Higher education costs have skyrocketed by over 430 percent since the 1980s. Now two startups aim to make college courses more affordable. Coursera offers free online courses from universities like Stanford and Princeton. And a new tool from Akademos helps professors find less expensive — or free — textbooks for their courses.
Coursera, founded last fall by Stanford professors Daphne Koller and Andrew Ng, expands today to include non-Stanford classes and also announces $16 million in Series A funding, in a round led by Kleiner Perkins.
Coursera is adding about 30 online courses from the University of Pennsylvania, Princeton, Stanford and the University of Michigan. (More courses and universities will be added in coming months.) The courses, which cover topics from computer science and medicine to business, history and literature, aren’t just class videos — the company is not “just shoving the video on the web and hoping for the best,” Koller said. Rather, Coursera aims to recreate an on-campus experience for virtual students. Its coursers include video lectures with interactive quizzes, homework, interactive assignments and collaborative online forums.
“A professor teaching 100,000 students is almost like a new medium, like moving from papyrus to prose,” Ng told me. “For example, how often do students want to see the instructor’s face? Do they want pre-typed text or should the instructor hand-write the text? We’re still figuring it out. Multiple top universities working on a single site provides the opportunity to leverage resources, and partner institutions can learn from each other about how one ought to teach in this new space.”
“We are seeing tremendous retention on the site; when homework is due, traffic spikes,” Koller said. “If you’re changing the lives of millions of people, there will be a way to make it financially sustainable.”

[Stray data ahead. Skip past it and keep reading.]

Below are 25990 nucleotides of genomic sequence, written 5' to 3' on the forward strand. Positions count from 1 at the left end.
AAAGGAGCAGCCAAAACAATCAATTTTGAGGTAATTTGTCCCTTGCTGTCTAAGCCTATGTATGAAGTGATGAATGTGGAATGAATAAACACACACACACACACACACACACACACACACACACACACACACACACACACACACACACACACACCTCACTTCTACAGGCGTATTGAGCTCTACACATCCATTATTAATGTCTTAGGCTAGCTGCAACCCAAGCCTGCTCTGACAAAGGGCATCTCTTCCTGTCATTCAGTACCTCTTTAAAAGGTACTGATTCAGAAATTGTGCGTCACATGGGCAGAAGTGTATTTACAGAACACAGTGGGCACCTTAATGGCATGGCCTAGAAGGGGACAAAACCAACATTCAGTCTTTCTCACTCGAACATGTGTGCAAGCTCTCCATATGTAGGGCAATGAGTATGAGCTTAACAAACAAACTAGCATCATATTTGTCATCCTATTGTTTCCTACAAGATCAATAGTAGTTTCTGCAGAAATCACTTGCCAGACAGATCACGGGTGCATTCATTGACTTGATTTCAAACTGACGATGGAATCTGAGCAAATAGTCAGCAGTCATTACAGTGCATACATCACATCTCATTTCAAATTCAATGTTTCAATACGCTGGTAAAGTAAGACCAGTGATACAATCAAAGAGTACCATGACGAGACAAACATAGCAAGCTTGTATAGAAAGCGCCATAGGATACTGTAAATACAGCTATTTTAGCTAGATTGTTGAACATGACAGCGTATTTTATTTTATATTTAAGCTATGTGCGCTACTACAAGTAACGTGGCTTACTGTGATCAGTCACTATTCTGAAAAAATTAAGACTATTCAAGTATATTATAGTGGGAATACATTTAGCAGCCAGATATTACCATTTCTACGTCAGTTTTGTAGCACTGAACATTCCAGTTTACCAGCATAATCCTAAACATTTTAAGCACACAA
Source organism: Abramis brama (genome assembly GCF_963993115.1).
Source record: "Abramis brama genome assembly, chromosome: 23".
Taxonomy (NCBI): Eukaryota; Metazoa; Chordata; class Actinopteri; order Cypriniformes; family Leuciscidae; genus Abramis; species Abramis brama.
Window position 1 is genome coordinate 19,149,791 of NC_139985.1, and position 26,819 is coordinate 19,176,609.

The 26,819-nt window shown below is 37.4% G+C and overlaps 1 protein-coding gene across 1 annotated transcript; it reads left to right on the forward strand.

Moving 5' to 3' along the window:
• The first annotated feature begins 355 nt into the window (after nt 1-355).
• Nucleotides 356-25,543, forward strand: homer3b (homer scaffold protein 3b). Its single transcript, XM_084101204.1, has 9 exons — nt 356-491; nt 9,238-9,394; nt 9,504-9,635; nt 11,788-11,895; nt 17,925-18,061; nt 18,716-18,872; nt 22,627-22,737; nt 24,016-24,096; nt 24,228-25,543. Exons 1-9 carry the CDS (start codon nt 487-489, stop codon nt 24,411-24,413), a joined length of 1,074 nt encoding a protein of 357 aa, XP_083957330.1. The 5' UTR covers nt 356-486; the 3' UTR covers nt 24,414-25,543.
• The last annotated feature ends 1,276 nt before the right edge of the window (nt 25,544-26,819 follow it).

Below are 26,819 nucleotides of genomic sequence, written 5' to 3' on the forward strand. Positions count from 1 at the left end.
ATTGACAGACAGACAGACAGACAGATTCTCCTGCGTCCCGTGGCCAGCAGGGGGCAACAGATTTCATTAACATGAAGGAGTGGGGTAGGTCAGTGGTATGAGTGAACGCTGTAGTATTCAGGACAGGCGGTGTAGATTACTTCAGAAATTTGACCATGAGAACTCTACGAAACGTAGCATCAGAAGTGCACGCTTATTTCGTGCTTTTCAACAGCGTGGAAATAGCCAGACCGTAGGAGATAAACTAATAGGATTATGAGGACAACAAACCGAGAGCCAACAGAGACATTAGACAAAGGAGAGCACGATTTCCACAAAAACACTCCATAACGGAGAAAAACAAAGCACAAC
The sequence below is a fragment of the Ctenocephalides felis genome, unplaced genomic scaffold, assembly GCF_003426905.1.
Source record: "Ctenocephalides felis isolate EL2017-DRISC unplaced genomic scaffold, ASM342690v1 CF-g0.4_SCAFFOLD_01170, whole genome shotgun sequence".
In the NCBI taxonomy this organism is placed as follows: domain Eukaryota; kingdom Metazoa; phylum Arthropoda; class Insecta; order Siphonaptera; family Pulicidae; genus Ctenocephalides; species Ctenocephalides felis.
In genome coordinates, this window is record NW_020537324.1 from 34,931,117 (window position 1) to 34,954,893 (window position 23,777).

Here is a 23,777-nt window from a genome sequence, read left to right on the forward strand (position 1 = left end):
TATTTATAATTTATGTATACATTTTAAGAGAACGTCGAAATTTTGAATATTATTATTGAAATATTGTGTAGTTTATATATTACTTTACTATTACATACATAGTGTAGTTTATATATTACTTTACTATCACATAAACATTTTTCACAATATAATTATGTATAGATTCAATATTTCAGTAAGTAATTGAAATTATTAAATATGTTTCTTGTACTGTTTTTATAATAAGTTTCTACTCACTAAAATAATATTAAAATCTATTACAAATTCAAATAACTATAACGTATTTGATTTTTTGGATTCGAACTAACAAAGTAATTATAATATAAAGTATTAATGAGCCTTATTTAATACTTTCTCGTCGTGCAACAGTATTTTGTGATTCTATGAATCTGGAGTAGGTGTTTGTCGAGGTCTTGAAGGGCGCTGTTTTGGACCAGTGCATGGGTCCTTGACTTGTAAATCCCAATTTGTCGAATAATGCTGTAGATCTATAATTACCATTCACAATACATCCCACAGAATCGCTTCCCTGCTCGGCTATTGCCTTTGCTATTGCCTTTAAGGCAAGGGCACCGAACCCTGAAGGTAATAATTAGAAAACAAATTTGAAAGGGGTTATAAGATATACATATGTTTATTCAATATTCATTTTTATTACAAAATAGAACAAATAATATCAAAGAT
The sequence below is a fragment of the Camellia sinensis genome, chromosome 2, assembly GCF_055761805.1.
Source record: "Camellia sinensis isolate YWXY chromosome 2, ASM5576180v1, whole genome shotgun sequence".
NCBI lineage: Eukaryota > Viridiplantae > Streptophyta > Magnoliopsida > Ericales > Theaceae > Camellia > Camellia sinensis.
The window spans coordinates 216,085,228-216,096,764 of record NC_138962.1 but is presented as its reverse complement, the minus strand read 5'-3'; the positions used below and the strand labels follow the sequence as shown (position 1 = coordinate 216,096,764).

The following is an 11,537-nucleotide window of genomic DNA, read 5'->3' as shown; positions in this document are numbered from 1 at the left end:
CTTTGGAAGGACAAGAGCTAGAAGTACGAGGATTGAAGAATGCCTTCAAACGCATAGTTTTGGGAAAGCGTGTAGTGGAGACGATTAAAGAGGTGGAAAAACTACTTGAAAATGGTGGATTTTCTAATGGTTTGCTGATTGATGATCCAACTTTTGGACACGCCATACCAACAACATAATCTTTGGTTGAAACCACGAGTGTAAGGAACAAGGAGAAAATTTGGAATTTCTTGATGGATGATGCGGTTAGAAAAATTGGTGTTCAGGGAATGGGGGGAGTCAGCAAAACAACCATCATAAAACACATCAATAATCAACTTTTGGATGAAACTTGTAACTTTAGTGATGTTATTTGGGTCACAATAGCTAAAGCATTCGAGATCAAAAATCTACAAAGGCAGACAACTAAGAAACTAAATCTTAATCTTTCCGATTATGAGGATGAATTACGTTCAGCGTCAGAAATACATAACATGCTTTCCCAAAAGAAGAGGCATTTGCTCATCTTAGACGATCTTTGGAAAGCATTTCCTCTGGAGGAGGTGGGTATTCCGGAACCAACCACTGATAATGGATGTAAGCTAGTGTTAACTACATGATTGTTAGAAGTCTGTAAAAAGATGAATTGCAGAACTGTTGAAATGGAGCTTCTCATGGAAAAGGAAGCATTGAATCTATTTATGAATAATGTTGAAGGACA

Bringing more “free” to the $12 billion textbook industry
A new tool from white-label digital college bookstore site Akademos tackles another problem in higher education: Expensive textbooks. The textbook business today is run by “very powerful book publishers who can afford to have massive sales forces that go out and work individually with professors to convince them to buy textbooks,” CEO John Squires, who was previously at Time Inc. overseeing the development of magazine JV Next Issue Media, told me. “It’s not unlike the pharmaceuticals industry.” And because textbooks are so expensive, he says, “kids basically choose not to buy. They borrow or steal or they go without.”
Akademos aims to get cheaper textbooks into students’ hands by making the textbook discovery process easier for professors. The company’s Textbook Adoption Tool, launching today, lets professors access and compare textbooks across 3,600 subjects and 2 million books.
Faculty using the platform can search for the course they teach, view textbooks by school adoption and bookmark textbooks for possible later adoption. They can also sort by affordability and peer reviews. And searches pull up not just textbooks from the largest publishers but also free Open Educational Resource texts and other types of books.
For now, the textbook adoption tool is simply a free resource (and a way to draw attention back to Akademos’ white-label business), though it may eventually include e-commerce links. “The textbook industry is a $12 billion industry and faculty don’t really have any way to fairly evaluate and track high-quality content,” Squires said. “We think having some influence over that is going to be a pretty fascinating opportunity for our business.”